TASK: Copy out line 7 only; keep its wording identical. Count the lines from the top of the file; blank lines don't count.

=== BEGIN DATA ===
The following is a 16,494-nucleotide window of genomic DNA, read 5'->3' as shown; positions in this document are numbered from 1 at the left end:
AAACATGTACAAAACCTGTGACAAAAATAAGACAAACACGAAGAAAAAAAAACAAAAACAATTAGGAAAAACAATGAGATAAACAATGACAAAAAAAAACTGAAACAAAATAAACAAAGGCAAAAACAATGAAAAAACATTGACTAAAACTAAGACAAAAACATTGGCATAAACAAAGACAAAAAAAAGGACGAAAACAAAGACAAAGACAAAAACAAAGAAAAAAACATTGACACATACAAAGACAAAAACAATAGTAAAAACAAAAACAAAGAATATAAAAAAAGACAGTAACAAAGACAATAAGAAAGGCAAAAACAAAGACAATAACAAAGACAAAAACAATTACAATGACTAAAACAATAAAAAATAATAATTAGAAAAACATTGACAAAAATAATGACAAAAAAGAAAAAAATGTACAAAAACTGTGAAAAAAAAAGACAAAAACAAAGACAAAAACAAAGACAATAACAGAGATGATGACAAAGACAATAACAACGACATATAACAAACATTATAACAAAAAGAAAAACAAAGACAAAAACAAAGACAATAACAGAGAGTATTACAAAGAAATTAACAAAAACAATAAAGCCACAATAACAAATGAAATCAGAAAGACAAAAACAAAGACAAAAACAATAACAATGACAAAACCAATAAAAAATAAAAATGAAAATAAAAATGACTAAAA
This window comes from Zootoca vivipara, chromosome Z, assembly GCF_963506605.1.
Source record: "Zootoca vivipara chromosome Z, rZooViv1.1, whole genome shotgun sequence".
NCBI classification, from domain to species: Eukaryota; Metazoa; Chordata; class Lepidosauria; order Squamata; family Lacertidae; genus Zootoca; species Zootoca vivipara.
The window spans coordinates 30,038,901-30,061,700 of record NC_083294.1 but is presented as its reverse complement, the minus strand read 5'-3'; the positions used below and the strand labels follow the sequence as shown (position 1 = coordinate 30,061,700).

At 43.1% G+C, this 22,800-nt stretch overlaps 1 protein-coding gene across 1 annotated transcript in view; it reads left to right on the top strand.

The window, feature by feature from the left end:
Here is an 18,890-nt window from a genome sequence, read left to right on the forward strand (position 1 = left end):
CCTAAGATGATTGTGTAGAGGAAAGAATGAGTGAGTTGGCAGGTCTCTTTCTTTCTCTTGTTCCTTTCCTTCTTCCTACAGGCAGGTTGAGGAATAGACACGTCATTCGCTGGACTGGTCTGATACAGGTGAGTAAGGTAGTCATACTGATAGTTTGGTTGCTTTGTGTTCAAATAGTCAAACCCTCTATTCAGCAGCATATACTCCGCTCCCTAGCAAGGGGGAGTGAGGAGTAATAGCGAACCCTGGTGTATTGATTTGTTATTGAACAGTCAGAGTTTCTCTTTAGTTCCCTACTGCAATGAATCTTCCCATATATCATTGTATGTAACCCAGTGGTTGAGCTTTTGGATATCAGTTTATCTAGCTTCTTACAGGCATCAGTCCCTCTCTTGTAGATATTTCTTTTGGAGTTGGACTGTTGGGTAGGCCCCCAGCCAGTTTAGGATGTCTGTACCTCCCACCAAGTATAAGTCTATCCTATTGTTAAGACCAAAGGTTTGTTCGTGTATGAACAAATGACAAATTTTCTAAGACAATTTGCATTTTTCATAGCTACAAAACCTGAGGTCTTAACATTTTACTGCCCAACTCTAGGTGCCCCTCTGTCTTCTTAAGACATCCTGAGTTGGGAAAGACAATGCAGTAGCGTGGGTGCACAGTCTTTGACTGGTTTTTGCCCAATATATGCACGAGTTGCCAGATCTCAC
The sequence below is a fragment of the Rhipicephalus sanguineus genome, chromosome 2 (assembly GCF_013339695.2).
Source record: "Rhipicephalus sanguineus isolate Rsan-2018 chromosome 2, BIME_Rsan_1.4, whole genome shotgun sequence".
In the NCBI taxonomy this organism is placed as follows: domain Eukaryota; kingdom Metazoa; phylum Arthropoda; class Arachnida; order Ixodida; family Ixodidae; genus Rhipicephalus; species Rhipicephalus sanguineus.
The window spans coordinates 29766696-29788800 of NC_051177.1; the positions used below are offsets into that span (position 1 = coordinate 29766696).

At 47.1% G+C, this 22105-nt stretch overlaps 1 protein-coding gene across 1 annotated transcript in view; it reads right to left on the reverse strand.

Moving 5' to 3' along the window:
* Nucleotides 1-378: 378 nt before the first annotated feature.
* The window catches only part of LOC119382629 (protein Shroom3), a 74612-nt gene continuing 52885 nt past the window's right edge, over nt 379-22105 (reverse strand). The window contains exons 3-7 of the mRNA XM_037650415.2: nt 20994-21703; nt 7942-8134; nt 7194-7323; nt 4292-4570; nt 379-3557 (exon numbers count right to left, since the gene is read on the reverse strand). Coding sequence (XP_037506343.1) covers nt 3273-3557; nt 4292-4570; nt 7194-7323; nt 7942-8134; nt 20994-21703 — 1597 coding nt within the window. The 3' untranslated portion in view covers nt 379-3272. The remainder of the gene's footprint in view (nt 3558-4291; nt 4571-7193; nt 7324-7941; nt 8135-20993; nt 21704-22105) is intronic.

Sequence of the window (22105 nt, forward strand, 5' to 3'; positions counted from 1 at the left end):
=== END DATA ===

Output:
At 43.1% G+C, this 22,800-nt stretch overlaps 1 protein-coding gene across 1 annotated transcript in view; it reads left to right on the top strand.